He worked at five other locations, then arrived at the Ontario, Calif. location, which he eventually bought in 2016 and currently owns.

Setyadi’s shop does a lot of custom fabrication, as well as lights, bumpers, lift kits and vehicle security. As an Al & Ed’s franchise location, name recognition and brand, products and advertising are all part of what the store receives as a member of the franchise.

Switching From Commission to Hourly Improves Staff Morale

The staff consists of Darren Sprayberry, who is the service manager and has been voted both in the Top 12 and the Top 100 Installers in the past; Adrian Preston, technician; Ludwing Monterroso, product specialist; and Franklin Pineda, product specialist. Setyadi himself is both a salesman and an installer.

Recently, the staff went from being commission-based to hourly pay. “Employees wanted it that way,” Setyadi said. “Some of them have been with us a long time and they are getting a little older, so they may not be as fast. Commission is great because you get more money, but it’s high paced, rapid and tough. With hourly, they can take more time with working on the... Read the rest of the story HERE.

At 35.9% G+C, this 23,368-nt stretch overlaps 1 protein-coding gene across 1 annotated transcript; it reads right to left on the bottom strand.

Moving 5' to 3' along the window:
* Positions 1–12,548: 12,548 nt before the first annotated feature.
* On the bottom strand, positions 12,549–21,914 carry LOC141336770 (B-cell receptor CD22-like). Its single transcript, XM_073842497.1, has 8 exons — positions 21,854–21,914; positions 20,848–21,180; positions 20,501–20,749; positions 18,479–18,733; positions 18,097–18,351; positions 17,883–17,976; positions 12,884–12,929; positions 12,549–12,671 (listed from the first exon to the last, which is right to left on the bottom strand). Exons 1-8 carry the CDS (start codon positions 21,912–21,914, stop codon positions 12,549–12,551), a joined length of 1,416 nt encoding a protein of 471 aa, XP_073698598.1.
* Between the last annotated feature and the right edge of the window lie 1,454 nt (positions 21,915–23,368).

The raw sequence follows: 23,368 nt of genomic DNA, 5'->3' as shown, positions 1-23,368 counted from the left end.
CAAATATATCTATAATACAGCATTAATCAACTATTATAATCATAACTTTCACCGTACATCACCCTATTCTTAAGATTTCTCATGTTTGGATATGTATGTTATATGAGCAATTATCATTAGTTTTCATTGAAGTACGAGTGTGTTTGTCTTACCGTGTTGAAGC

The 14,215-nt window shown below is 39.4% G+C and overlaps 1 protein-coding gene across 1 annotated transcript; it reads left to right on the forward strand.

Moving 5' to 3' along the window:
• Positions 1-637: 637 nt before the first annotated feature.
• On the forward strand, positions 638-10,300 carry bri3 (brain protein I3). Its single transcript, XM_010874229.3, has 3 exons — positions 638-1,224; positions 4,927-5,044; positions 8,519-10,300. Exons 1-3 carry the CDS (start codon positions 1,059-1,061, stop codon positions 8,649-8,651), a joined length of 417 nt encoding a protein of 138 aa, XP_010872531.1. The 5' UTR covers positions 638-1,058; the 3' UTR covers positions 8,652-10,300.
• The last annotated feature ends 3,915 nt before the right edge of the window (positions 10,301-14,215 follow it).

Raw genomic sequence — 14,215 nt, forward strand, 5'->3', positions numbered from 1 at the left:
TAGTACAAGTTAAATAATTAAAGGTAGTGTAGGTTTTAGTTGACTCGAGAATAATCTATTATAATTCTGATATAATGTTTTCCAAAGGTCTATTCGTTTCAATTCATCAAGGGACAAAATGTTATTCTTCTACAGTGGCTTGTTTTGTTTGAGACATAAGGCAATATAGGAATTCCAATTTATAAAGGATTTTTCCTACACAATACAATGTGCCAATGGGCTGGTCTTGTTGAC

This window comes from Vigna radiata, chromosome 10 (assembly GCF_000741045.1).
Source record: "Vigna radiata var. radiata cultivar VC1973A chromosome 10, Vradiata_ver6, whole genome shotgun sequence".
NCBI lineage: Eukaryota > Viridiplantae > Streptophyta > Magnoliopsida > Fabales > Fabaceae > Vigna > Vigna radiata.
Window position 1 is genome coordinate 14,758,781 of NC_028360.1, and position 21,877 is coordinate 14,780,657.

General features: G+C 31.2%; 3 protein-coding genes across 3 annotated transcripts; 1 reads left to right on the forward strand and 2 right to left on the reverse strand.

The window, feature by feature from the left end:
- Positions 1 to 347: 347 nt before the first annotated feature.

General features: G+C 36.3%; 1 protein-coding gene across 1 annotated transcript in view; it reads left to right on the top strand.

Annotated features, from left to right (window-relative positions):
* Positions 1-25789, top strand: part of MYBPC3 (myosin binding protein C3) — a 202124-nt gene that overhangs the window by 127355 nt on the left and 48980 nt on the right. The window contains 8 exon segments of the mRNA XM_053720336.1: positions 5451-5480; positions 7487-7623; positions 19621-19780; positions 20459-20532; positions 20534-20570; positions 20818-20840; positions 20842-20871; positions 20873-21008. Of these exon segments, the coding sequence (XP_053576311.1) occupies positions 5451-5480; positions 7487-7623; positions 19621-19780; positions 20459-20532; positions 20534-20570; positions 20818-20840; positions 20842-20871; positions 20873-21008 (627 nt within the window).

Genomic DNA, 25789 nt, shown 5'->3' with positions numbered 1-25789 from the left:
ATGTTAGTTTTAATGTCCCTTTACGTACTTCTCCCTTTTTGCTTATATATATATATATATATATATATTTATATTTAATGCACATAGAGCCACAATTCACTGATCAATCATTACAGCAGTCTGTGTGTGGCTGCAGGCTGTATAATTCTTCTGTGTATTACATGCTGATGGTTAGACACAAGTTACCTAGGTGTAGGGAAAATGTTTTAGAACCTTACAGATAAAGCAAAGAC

Mobile Electronics, 12-1-2016 -- Having natural talent is seen by many to be a blessing. Some people have athletic prowess and capabilities that far surpass their peers. Some with high IQs exceed expectations in fields like math and science. Others, like Jag Rattu, naturally excel at sales. But if you ask him, it takes much more to make his business—Audio House in Napa, Calif.—a profitable enterprise.

"When we started, it was just me and two other installers. They worked their butts off," Rattu said. "The store was open six days a week. I worked every day, all the time to get the store running. Getting inventory in the computer took forever. There was a lot of stuff I had to deal with."